Is the 7-minute workout the best exercise?

Guest post by John Turrell, Wellness Coordinator, Greater Portland Branch,YMCA of Southern Maine.

Runners

skeeze / Pixabay

Americans follow the news. We know we need more exercise.

We know that Americans suffer from obesity, heart disease, strokes, high blood pressure, type-2 diabetes, joint degeneration, and broken bones from falling. We know that all these physical problems can largely be prevented and even often cured with regular, consistent exercise pursued over a lifetime.

Some Americans also suffer from several emotional difficulties, such as depression, stress, anxiety, addictions, and ADHD (attention-deficit/hyperactivity disorder). These problems are usually caused by lower than normal levels of brain hormones and are primarily addressed by cognitive behavioral therapy and medication. It is less well known, but becoming more evident, that these emotional brain problems can be relieved by exercise.

Exercise promotes the production of hormones such as the monoamine neurotransmitters, endorphins, atrial natriuretic peptide, and brain-derived neurotrophic factor (BDNF). These are scientific terms for hormones that, when in short supply, can cause emotional brain problems. Aerobic and strength training can help increase the secretion of these hormones to normal levels to alleviate mental stresses and to grow brain cell circuitry to standard complexity.

The evidence for the benefits of exercise for our health is readily available when researched online. Our problem is that we often do not have the motivation and do not think we have the time for exercise. The standard advice is that we should engage in at least moderate exercise for 30 minutes five days each week.

Push up and rotation

HannahWells / Pixabay

To help solve the time and motivation problem, exercise specialists are promoting the 7-Minute Workout. This workout requires a high-intensity effort using only body weight for only seven minutes. Scientific studies have proven that this workout provides the same health benefits as a long run and a weight room workout.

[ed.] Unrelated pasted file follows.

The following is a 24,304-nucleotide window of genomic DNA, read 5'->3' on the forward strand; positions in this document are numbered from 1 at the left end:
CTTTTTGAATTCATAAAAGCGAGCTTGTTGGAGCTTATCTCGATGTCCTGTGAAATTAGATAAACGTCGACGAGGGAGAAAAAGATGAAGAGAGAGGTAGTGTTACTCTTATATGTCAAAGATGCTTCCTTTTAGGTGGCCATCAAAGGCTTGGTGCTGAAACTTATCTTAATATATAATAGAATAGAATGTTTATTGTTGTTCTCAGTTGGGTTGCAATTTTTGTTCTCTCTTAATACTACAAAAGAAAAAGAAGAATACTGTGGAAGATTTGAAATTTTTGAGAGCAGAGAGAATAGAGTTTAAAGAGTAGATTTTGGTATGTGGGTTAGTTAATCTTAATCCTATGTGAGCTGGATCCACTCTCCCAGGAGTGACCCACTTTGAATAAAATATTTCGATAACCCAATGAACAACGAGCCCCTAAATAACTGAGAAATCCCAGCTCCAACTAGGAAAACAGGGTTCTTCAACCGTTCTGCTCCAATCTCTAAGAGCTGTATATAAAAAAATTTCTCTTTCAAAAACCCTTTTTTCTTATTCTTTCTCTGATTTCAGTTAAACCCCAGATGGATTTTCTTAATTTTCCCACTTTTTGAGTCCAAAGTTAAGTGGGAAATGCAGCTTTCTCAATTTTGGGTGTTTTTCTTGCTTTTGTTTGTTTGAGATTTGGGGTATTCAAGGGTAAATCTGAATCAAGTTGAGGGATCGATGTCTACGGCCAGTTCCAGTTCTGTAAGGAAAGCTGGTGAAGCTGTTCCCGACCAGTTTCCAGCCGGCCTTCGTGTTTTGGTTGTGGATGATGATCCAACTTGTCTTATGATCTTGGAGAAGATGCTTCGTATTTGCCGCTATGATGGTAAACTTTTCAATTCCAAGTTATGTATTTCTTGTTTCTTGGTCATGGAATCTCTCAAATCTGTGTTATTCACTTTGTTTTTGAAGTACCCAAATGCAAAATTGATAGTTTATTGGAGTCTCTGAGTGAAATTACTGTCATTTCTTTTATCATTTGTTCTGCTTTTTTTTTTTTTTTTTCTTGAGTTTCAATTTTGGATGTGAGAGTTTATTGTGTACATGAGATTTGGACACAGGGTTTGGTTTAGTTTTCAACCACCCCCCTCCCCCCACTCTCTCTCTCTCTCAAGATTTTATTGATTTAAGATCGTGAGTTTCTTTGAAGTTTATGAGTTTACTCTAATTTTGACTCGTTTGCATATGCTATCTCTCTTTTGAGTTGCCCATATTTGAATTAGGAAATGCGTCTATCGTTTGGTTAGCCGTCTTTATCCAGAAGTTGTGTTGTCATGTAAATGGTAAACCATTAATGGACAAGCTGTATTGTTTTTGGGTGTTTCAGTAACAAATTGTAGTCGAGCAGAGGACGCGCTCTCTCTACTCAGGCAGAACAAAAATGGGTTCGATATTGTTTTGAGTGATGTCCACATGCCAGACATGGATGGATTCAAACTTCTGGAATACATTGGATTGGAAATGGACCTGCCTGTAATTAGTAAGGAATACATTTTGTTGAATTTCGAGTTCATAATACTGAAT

The workout involves 12 exercises that are performed for 30 seconds each with a 10-second rest between exercises. They alternate between the large muscles in the upper and lower body and the core with some fast cardio mixed in. Many different exercises may be included in the workout to keep the workout from becoming too routine. A quick search online can yield a variety of exercises for the workout.

All people can find at least seven minutes in a day for a workout that will give them many healthy physical and mental benefits.

Lilacs in bloom
But, this is May in New England!

May is the most uplifting and mentally positive month of the year. The sun can now be bright and warm. We enjoy daylight for long hours. Flowers, shrubs, and trees are blooming. Flowers are beautiful and give us that positive mental feeling of hope and growth. They portend delicious fruit and vegetables.

The absolutely most beneficial exercise in New England in May is a walk to thrill in the beauty of spring. The hope for the future that May presents to us can boost all our necessary positive hormones.

Walking will promote our body’s physical need for exercise. We can use interval walking with a fast pace between flower gardens and a slower pace as we pause to take pleasure in the blooming beauty.

Taking these walks with your family or friends will amplify important social health benefits.

The 7-Minute Workout can become a year-round, very positive exercise routine, but during May in New England interval walks in the glory of spring are a must.

Diane Atwood

About Diane Atwood

For more than 20 years, Diane was the health reporter on WCSH 6. Before that, a radiation therapist at Maine Medical Center and after, Manager of Marketing/PR at Mercy Hospital. Now she writes the award-winning blog Catching Health with Diane Atwood.